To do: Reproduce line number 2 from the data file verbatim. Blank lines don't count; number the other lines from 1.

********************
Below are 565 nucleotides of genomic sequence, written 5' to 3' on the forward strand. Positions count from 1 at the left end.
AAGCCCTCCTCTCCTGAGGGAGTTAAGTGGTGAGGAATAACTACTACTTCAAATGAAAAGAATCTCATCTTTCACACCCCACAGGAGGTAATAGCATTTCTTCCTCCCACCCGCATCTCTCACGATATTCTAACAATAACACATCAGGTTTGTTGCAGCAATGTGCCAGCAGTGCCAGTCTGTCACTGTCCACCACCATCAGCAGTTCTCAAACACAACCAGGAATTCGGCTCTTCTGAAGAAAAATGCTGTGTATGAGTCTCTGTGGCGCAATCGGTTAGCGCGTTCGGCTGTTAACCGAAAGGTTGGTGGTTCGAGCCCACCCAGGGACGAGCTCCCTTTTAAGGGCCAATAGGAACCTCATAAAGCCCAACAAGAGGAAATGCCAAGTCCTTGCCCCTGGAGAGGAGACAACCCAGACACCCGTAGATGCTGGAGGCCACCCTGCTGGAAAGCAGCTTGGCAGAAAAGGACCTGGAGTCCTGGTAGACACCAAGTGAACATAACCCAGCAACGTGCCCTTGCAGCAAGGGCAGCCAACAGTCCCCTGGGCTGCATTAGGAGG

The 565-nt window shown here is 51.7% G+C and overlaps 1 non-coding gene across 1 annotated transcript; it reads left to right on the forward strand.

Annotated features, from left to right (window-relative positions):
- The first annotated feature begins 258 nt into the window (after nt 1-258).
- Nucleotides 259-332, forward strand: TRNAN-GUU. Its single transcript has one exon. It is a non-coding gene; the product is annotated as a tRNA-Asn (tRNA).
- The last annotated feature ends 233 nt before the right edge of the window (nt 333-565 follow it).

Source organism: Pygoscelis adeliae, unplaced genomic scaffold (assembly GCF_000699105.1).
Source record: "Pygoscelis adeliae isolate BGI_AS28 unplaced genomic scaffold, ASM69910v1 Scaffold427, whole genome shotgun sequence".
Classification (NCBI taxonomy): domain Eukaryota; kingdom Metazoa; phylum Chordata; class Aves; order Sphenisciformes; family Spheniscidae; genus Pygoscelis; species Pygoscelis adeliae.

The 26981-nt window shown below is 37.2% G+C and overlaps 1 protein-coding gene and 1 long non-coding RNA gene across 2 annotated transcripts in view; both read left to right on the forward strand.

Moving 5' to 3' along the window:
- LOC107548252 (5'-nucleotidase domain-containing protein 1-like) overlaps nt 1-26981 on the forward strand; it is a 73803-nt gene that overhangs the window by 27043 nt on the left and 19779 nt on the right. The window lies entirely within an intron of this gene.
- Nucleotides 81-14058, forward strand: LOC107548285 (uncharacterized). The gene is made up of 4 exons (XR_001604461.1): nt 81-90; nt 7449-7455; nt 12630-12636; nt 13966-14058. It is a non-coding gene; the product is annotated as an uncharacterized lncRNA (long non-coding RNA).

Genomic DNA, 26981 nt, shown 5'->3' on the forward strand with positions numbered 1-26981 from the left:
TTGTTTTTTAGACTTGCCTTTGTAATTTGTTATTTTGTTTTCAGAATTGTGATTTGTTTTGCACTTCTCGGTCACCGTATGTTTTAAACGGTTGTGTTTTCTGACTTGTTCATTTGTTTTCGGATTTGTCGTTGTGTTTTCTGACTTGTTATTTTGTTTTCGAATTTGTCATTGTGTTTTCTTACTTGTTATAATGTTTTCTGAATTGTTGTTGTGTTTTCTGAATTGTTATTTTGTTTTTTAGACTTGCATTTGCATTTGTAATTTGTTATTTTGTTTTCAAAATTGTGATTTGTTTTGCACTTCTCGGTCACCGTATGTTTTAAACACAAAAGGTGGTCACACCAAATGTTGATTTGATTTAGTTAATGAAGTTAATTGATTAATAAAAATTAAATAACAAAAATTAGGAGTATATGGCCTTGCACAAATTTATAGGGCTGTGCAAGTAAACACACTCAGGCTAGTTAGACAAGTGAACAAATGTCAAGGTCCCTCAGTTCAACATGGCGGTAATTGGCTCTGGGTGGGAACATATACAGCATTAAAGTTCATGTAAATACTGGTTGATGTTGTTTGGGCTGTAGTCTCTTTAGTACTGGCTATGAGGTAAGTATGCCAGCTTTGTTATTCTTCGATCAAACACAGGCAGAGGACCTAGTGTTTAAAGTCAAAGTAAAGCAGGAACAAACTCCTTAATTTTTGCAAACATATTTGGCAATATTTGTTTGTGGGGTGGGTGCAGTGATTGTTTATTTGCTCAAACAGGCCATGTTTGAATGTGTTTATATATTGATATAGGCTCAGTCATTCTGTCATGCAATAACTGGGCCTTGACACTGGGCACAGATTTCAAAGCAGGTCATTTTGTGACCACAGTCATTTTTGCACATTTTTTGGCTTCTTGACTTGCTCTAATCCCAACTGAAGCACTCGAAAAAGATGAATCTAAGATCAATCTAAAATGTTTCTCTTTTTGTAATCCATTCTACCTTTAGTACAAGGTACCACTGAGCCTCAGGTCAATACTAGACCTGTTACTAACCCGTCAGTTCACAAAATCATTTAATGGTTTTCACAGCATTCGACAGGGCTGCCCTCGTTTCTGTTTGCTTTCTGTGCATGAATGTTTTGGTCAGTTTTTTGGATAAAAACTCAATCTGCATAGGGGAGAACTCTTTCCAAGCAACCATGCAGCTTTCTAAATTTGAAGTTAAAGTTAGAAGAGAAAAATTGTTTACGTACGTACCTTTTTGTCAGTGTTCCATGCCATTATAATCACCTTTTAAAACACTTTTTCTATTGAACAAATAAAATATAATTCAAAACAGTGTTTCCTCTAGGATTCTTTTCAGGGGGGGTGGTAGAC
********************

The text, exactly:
AAGCCCTCCTCTCCTGAGGGAGTTAAGTGGTGAGGAATAACTACTACTTCAAATGAAAAGAATCTCATCTTTCACACCCCACAGGAGGTAATAGCATTTCTTCCTCCCACCCGCATCTCTCACGATATTCTAACAATAACACATCAGGTTTGTTGCAGCAATGTGCCAGCAGTGCCAGTCTGTCACTGTCCACCACCATCAGCAGTTCTCAAACACAACCAGGAATTCGGCTCTTCTGAAGAAAAATGCTGTGTATGAGTCTCTGTGGCGCAATCGGTTAGCGCGTTCGGCTGTTAACCGAAAGGTTGGTGGTTCGAGCCCACCCAGGGACGAGCTCCCTTTTAAGGGCCAATAGGAACCTCATAAAGCCCAACAAGAGGAAATGCCAAGTCCTTGCCCCTGGAGAGGAGACAACCCAGACACCCGTAGATGCTGGAGGCCACCCTGCTGGAAAGCAGCTTGGCAGAAAAGGACCTGGAGTCCTGGTAGACACCAAGTGAACATAACCCAGCAACGTGCCCTTGCAGCAAGGGCAGCCAACAGTCCCCTGGGCTGCATTAGGAGG